The Challenges of Community-Based Research
The Beauty Shop Stroke Education Project
Background and Purpose— Public knowledge of stroke warning signs and risk factors is poor, especially in higher risk groups such as blacks. We sought to design a creative new way to educate black women by working through local beauty salons and measuring the results of the intervention.
Methods— Thirty black beauticians were educated about stroke warning signs and risk factors in 2 large urban areas in the US. The beauticians then educated their clientele during appointments. Stroke knowledge gained was measured via de-identified pre- and post-intervention (at 6 weeks and 5 months) surveys that included open-ended questions. Stroke warning signs were taught using the “FAST” (Face, Arm, Speech, Time) method.
Results— There were 383 completed baseline surveys, and 318 surveys were completed at 5 months. Of the 383 women, 78% were <60 years old, 69% had some college education, 41% had hypertension, and 12% had diabetes. The percentage of women who knew 3 warning signs significantly improved from the baseline survey (40.7%) to the final survey (50.6%), and similar improvements in knowledge were seen in both study regions. There was no improvement in knowledge of 3 risk factors (16.5% versus 18.2%). After our educational intervention, 94% knew to call 911 for stroke symptoms, an 8% improvement over baseline (P=0.002).
Conclusions— Despite the challenges of community-based research encountered within our project, we found that stroke education in the beauty shop significantly improved knowledge regarding stroke warning signs and calling 911 among a group of black women. This improvement in knowledge was sustained for at least 5 months. Knowledge of stroke risk factors, however, did not improve. The use of the beauty shop as an educational site is a novel approach to stroke education for women that can be practically applied in the community. Education regarding stroke risk factors remains a challenge that warrants further study.
More strokes and stroke-related deaths occur in women than in men,1 and black women bear an even larger burden. Compared to white women, black women have almost twice the risk of stroke, and their risk is close to 4 times higher in the younger age groups.2,3
The only FDA-approved treatment for acute ischemic stroke, recombinant tissue plasminogen activator (rt-PA), can reduce disability in stroke patients who receive it, but this treatment can be given only within 3 hours of symptom onset.4 Rapid delivery of rt-PA requires prompt recognition of stroke symptoms and quick action by the patient, family, or witnesses. Patient delays in arrival to medical care may be the most important reason for underuse of rt-PA.5
Unfortunately, previous studies have found that public awareness of stroke warning signs is poor in the United States and in other countries.6–15 Persons at highest risk for stroke, including the elderly and blacks, have the least knowledge.7,8,10,16 Consequently, many patients seek medical attention well after the 3-hour window allowed for rt-PA administration.17–19 Therefore, there is a clear need for new creative strategies for educating the public, particularly black women. We present the results from a stroke public awareness project in a new locale: the black beauty shop.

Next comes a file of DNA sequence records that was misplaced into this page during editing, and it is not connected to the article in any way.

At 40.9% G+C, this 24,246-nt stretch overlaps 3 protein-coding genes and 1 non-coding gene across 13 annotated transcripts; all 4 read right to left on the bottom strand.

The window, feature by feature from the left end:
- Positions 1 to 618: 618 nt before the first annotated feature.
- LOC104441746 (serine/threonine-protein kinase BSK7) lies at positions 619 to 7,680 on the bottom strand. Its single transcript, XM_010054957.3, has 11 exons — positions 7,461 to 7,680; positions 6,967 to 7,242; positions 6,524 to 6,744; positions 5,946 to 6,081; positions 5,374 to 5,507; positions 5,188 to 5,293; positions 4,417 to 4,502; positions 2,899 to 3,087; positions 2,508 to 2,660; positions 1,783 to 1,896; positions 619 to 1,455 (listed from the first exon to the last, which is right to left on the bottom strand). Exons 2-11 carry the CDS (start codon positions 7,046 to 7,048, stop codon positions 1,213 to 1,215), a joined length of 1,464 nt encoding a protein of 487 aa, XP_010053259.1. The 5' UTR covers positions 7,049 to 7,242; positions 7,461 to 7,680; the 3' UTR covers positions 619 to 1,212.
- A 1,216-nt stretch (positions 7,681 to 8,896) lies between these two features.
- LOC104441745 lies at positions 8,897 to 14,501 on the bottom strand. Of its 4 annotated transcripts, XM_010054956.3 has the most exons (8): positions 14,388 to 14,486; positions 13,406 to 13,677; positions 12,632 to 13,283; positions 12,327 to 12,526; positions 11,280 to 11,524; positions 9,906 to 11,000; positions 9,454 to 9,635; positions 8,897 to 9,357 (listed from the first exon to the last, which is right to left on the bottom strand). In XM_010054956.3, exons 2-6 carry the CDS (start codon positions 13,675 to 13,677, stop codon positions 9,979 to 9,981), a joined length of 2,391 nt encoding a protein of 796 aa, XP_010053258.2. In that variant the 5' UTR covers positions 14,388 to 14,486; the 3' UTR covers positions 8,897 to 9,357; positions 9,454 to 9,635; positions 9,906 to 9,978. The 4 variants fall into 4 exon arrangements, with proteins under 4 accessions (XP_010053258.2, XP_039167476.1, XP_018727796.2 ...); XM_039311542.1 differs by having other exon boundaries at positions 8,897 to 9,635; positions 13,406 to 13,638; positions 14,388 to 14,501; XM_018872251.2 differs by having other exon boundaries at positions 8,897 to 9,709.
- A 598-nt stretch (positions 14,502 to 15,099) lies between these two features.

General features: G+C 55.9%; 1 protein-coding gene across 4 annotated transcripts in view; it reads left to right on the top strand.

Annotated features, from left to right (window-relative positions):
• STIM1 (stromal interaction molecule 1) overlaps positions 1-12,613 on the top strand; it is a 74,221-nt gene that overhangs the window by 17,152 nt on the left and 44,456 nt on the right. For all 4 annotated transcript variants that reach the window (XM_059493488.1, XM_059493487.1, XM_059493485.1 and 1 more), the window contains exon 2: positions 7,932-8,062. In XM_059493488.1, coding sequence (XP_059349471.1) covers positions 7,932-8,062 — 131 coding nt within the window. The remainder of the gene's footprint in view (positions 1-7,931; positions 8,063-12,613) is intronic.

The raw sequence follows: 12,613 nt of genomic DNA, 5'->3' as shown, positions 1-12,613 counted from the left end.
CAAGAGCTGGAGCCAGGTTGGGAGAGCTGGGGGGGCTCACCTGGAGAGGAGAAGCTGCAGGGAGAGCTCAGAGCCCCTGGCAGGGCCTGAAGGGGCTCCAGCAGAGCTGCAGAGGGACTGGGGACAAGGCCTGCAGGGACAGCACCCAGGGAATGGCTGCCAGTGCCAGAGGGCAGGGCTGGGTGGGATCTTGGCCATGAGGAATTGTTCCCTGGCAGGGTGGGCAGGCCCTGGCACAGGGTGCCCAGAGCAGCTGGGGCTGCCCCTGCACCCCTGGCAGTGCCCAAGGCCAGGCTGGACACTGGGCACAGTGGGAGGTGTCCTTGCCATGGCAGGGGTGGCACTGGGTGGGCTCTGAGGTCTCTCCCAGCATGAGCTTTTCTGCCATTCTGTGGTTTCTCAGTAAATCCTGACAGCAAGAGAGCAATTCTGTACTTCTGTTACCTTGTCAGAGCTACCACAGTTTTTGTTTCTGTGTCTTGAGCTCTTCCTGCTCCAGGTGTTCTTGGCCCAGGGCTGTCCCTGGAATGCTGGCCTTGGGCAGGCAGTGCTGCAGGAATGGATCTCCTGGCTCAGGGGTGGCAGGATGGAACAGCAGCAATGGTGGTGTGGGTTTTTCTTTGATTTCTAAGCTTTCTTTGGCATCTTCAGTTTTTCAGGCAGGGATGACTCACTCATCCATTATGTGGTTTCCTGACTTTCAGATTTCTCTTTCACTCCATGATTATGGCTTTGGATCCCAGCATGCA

This project was carried out in two major metropolitan areas with large black communities: Cincinnati and Atlanta. Using community contacts, study coordinators in both cities invited beauticians who primarily serve the black community to participate in the project. Beauticians who agreed attended a “Beauty Shop Training Luncheon” at a location within the community, where the principal investigator made a brief presentation about stroke warning signs and risk factors, a stroke survivor discussed her experiences, and the study coordinator described the details of the project. Beauticians were surveyed about their knowledge of stroke risk factors and warning signs both pre- and postluncheon.
Study packets were delivered to the participating beauticians, who were to distribute them to women at their hairstyling appointments. Beauticians were instructed to select 10 to 20 women who kept regular appointments to ensure adequate follow-up surveys. After reading a letter that described the project, the clients were given a survey that contained open-ended questions that asked for 3 stroke warning signs and 3 risk factors (see Supplemental Figure I⇓, available online at http://stroke.ahajournals.org). Multiple choice questions involving clinical scenarios of acute stroke and myocardial infarction also appeared on the survey. The survey collected basic demographic information such as age range, education level, race, gender, and selected medical history. After a client completed the survey, the beautician educated the client about stroke risk factors and warning signs while styling her hair (Figure). After the hairstyling was done, the beautician gave the client the remainder of the study packet to take home. This packet included brochures describing stroke, heart healthy cookbooks, and wallet cards with the warning signs of stroke. The mnemonic “FAST” was emphasized to teach the warning signs of stroke (Face, Arm, Speech, Time to call 911), and visual depictions of the stroke symptoms were provided to the clients, in addition to the standard list of stroke symptoms typically used to educate regarding stroke. Repeat surveys were distributed at the beauty shop to assess retention of knowledge at 6 weeks and at 5 months from the original education session. For each survey completed, the beautician received $10 from the study coordinator. Half of this incentive was passed on to the client, who was given a $5 coupon off the price of the hair styling session.
All surveys were completely deidentified to the study investigators; the beauticians kept a list that mapped study identification numbers to their clients. The project was approved by the social sciences institutional review board at both the University of Cincinnati and Emory University.
When grading the open-ended responses for the warning signs, we used prior work with 2 large-scale public awareness surveys done within the Greater Cincinnati community in 1995 and 2000 as a template for deciding whether or not a written response was considered a correct answer.8,9 The responses were grouped into categories. Warning sign categories considered correct were numbness/tingling, slurred speech, weakness, headache, confusion, problems with vision, dizziness, loss of balance, and difficulty walking. Risk factor categories considered correct were those listed in the materials distributed: increasing age, male sex, black race, family history, heart disease medical history, hypertension, smoking, heavy alcohol use, high cholesterol, physical inactivity, overweight or obese status, diabetes, and sickle cell anemia.